Employee Engagement in a Changing Organization
First the good news – Boards, CEOs and executive teams are taking employee engagement more seriously than ever. This can only be a good thing, particularly for people like me who grew up in a world where “human resources” were viewed as variable costs – to be added or deleted as required (I recall a senior manager at a large international company describe his employees as lemons – he said that his job was to squeeze and squeeze the lemons until there was no more juice, and then to throw them away!).
The current management fixation on measuring employee engagement is, by and large, a very good thing as it helps leaders understand how their employees really feel about their jobs – and the organization. More importantly, a good employee engagement survey will direct leaders to address the areas that they need to focus on in order to help employees feel more enthusiastic and committed in their roles. This trend is underpinned by a growing body of research indicating that engaged employees outperform their peers by as much as 20%, a very significant advantage in our hyper-competitive world.
Having said this, I have observed a pattern recently in my coaching work. CEOs and other senior executives are becoming increasingly anxious about the results of their periodic engagement surveys; some will even admit that they are doing things to game the results in order to make them look good to their Boards. Think about this from the perspective of parent. Imagine that your child is going to fill in a survey tomorrow morning that will ask her how she feels about you as a parent. Are you attentive to her needs? Do you listen well? Is she happy being your child? And imagine that you really care about the results – maybe because you really want to be named “parent of the year” and win a large cash prize. Now imagine that it is getting late and your daughter is deep into an online conversation with her friends. You know that her bedtime has passed, and you understand that night-time routines are important. However, you also know that she will be furious if you tell her to put away her iPad and that her anger might result in you receiving a much lower score on the survey tomorrow. What do you do?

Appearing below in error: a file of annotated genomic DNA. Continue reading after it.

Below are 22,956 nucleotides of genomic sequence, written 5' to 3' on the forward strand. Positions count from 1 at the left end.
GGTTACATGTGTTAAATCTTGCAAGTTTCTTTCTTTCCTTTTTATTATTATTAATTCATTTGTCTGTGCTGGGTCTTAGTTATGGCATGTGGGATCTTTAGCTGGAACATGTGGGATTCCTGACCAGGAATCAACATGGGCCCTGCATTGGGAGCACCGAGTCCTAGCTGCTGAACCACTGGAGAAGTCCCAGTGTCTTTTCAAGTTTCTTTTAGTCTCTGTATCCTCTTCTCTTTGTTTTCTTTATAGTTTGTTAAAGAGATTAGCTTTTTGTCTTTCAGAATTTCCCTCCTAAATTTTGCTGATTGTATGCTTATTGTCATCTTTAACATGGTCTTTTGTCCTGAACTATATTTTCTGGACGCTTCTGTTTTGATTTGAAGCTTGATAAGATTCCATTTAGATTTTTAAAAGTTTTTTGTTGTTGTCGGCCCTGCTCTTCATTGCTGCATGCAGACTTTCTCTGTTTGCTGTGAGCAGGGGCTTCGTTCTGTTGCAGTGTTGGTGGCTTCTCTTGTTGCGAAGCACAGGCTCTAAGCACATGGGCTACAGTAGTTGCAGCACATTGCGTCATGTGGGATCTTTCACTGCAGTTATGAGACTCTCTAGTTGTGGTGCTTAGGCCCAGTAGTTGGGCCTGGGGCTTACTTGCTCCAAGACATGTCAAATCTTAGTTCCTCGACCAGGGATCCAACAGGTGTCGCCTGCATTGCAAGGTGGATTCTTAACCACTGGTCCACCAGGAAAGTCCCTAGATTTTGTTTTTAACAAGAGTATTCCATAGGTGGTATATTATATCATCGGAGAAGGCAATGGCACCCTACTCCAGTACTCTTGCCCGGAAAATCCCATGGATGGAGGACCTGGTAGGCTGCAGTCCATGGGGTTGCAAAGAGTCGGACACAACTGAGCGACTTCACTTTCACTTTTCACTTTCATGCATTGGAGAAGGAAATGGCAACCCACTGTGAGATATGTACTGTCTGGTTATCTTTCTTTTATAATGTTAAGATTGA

I most often see this conflict play out in organizations that are undertaking significant change initiatives. As human beings we all resist change, and while we work through our resistance we can project a lot of anger and frustration onto whoever is forcing us to change. This is not to say the changes aren’t warranted – they are often critical to the future of the organization – it is just that we would rather not change. Now some of this resistance can be mitigated by effectively engaging people in the discussion of why the change is so critical, but this will only mitigate people’s feelings to a point.
The art of leadership is to know how to make the case for change and then to know when – and how hard - to push the organization. Sometimes you can make the case so effectively that you don’t need to push, but this is uncommon. Because of the discomfort of pushing through resistance, more often than not an organization experiences a dip in engagement during periods of significant change. As much as this pattern seems self-evident, many senior executives and Boards appear to be unwilling to consider any reason for a dip in engagement scores, and I have watched from the sidelines as executives who are leading critical initiatives are punished because of the inevitable plunge in scores. This is unfortunate, undeserved and counterproductive.
I am not advocating a wholesale movement away from employee engagement scores; to the contrary, I think that they have been a tremendous benefit to organizations. What I am suggesting is that Boards and senior executives need to take a much more nuanced view of what these scores represent, and to become comfortable with their expected ebb and flow.